Masterclass: Constants and Flags

You have probably seen something like this many times:

#define kMySegueIdentifier @"SegueMain"
#define reuseIdentifier @"TABLECELL"
#define FONT_SIZE 14.0f
#define CELL_CONTENT_WIDTH 320.0f

CGSize size = [text sizeWithFont:[UIFont systemFontOfSize:FONT_SIZE] constrainedToSize:constraint lineBreakMode:UILineBreakModeWordWrap];

This is usually found in quick&dirty code samples, to define constants. You can also see it in many older APIs, where various constants were defined this way. This is bad. It works, but it’s lazy.

#define is pre-processor directive and should not be used to define numbers and strings that will then be used as part of the actual code. It’s a hard-coded value that lives in its own memory space, outside of your regular scope.

Use proper, modern stuff that Objective-C offers and Xcode supports very well.


To define a global constant for, say a notification name, do it like this in .h file (above @interface part):

extern NSString * const RDMDataManagerDidBecomeReadyNotification;

and then in .m file (also at the top, above interface/implementation):

NSString * const RDMDataManagerDidBecomeReadyNotification = @"RDMDataManagerDidBecomeReadyNotification";

Works great, it’s pretty clear, especially with very elaborate prefix that namespaces the notification to my DataManager class.

If you have way too many of these constants, the repetitiveness can become boring to type and seriously hurt code readability. In that case I recommend to use this neat way to struct them together (and even more clearly namespace them). In .h file:

extern const struct RTFilterCategoryStruct {
	__unsafe_unretained NSString *Language;
	__unsafe_unretained NSString *Country;
	__unsafe_unretained NSString *Condition;
} RTFilterCategory;

and in .m file:

const struct RTFilterCategoryStruct RTFilterCategory = {
	.Language = @"LANGUAGE",
	.Country = @"COUNTRY",
	.Condition = @"CONDITION",

To reference these strings in code, you then use:

cat.categoryCode = RTFilterCategory.Language;


An outdated way to create an enumeration is this:

enum {

This is not good since it does not even hint what those values actually are. You can read more at NSHipster but modern way to write the stuff above is:

typedef NS_ENUM(NSInteger, UITableViewCellStyle) {

Now it’s obvious that values are integers. What’s even better is that you can define the values as you want (if you don’t, first option is 0 and the rest is incremented by 1):

typedef NS_ENUM(NSInteger, MyTableViewCellStyle) {
    MyTableViewCellStyleDefault = 1,	
    MyTableViewCellStyleValue1 = 2,
    MyTableViewCellStyleValue2 = 4,
    MyTableViewCellStyleSubtitle = 8

You can also define just a starting value and then leave the rest to increment by one. You can reset the current value to anything, at any point. This is my favorite way to define constants for cells in multi-sectioned table view:

typedef NS_ENUM(NSInteger, RTSearchItem) {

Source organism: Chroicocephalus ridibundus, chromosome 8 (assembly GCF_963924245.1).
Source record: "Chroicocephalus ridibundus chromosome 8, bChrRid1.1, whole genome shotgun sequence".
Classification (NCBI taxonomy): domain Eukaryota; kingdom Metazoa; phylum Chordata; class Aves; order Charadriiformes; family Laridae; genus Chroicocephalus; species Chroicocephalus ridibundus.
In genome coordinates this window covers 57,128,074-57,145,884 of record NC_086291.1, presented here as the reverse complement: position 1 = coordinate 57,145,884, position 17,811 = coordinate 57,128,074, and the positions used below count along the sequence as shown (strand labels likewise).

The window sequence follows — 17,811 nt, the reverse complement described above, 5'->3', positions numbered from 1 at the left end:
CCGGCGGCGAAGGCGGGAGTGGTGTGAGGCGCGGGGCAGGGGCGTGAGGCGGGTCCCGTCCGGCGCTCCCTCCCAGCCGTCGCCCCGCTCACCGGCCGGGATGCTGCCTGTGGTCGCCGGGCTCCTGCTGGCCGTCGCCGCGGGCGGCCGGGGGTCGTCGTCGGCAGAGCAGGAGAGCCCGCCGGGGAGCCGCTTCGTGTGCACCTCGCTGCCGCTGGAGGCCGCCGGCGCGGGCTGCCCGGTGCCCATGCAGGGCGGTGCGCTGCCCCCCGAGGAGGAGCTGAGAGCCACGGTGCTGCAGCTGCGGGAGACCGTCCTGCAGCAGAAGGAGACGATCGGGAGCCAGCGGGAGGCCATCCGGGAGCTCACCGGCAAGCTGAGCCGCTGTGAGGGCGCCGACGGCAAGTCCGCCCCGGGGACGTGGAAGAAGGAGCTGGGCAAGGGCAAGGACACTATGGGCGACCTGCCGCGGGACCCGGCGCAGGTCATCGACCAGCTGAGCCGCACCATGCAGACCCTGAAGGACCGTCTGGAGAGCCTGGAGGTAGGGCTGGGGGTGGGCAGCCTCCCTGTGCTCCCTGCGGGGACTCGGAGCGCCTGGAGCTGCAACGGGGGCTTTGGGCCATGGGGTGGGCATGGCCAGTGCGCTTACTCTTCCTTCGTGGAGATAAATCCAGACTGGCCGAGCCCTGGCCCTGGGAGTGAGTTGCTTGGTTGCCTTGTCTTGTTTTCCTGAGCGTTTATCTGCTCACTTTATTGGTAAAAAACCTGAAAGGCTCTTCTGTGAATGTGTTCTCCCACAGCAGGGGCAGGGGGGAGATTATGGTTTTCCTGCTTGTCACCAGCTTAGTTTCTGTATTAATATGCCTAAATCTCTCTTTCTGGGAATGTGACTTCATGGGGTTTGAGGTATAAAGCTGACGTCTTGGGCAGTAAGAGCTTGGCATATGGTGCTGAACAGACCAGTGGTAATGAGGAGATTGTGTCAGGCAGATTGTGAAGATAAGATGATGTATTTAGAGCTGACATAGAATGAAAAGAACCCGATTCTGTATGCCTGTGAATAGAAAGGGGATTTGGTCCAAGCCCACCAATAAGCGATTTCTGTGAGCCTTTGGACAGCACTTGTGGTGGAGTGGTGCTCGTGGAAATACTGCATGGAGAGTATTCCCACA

//	filters section
	RTSearchItemFiltersGrid = 0,	

	//	calendar section
	RTSearchItemCalendarDaysGrid = 0,

This way section starts are recognizable and you can re-order your items between section by simply moving enum options around.

Enumerations are great when you need a clear, well-defined list of mutually exclusive options. But what if you need options that can be combined?


In Xcode, chose File/Open Quickly… in the menu – or use shortcut Cmd Shift O – and type UIView.h. Among many other enumerations in that header file, you will see this:

typedef NS_OPTIONS(NSUInteger, UIViewAutoresizing) {
    UIViewAutoresizingNone                 = 0,
    UIViewAutoresizingFlexibleLeftMargin   = 1 << 0,
    UIViewAutoresizingFlexibleWidth        = 1 << 1,
    UIViewAutoresizingFlexibleRightMargin  = 1 << 2,
    UIViewAutoresizingFlexibleTopMargin    = 1 << 3,
    UIViewAutoresizingFlexibleHeight       = 1 << 4,
    UIViewAutoresizingFlexibleBottomMargin = 1 << 5

I assume you already know how these options are used:

view.autoresizingMask = UIViewAutoresizingFlexibleWidth 
	| UIViewAutoresizingFlexibleHeight 
	| UIViewAutoresizingFlexibleBottomMargin;

Using bit-shifting in the definition, you not only define a set of distinct values on their own but any combination of them – made using bitwise OR (|) – will also be distinct.

Inside your method, you then use bitwise AND (&) to check what options are set:

if (flags & UIViewAutoresizingFlexibleRightMargin) {


If you want to remove a specific option:

flags &= ~UIViewAutoresizingFlexibleRightMargin;

One great usage of this is, again, to increase code readability as well as simplicity. Say I have a method that takes JSON array returned from some API and I now need to parse the object, but I need to be able to specify what operations should be done regarding the already existing objects: insert new, delete obsolete, update existing.

One way is to write a method like this:

- (void)processResults:(NSArray *)jsonResults

[self processResults:response 

With flags, it’s pretty neat to just do this:

- (void)processResults:(NSArray *)jsonResults

RTProcessAction actions = RTProcessActionInsert | RTProcessActionUpdate;
[self processResults:response actions:actions];

The true value of this approach reveals itself when you need to add more actions at some moment. Your method signature remains the same, all possible places that call the method are thus un-affected. Your existing code inside the method also stays the same as it was; you simply add new if (actions & RTProcessActionXX) block and work done.